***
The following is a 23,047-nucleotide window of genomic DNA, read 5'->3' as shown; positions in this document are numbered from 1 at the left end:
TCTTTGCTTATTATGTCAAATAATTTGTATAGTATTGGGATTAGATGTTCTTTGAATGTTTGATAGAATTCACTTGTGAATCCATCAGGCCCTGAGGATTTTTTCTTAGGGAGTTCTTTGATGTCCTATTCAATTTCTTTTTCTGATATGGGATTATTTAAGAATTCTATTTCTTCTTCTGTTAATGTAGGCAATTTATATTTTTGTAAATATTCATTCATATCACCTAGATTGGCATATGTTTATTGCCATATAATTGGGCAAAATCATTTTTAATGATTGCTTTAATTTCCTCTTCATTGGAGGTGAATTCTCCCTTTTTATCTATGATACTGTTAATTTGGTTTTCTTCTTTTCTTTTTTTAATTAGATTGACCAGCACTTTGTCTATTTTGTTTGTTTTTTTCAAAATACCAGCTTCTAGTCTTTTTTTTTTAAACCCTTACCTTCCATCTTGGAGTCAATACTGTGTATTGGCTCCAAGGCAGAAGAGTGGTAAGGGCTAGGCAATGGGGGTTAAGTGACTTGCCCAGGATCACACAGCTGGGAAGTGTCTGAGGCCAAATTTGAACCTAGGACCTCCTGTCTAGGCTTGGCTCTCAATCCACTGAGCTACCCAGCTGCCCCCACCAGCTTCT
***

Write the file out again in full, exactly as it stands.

The following is a 23,047-nucleotide window of genomic DNA, read 5'->3' as shown; positions in this document are numbered from 1 at the left end:
TCTTTGCTTATTATGTCAAATAATTTGTATAGTATTGGGATTAGATGTTCTTTGAATGTTTGATAGAATTCACTTGTGAATCCATCAGGCCCTGAGGATTTTTTCTTAGGGAGTTCTTTGATGTCCTATTCAATTTCTTTTTCTGATATGGGATTATTTAAGAATTCTATTTCTTCTTCTGTTAATGTAGGCAATTTATATTTTTGTAAATATTCATTCATATCACCTAGATTGGCATATGTTTATTGCCATATAATTGGGCAAAATCATTTTTAATGATTGCTTTAATTTCCTCTTCATTGGAGGTGAATTCTCCCTTTTTATCTATGATACTGTTAATTTGGTTTTCTTCTTTTCTTTTTTTAATTAGATTGACCAGCACTTTGTCTATTTTGTTTGTTTTTTTCAAAATACCAGCTTCTAGTCTTTTTTTTTTAAACCCTTACCTTCCATCTTGGAGTCAATACTGTGTATTGGCTCCAAGGCAGAAGAGTGGTAAGGGCTAGGCAATGGGGGTTAAGTGACTTGCCCAGGATCACACAGCTGGGAAGTGTCTGAGGCCAAATTTGAACCTAGGACCTCCTGTCTAGGCTTGGCTCTCAATCCACTGAGCTACCCAGCTGCCCCCACCAGCTTCT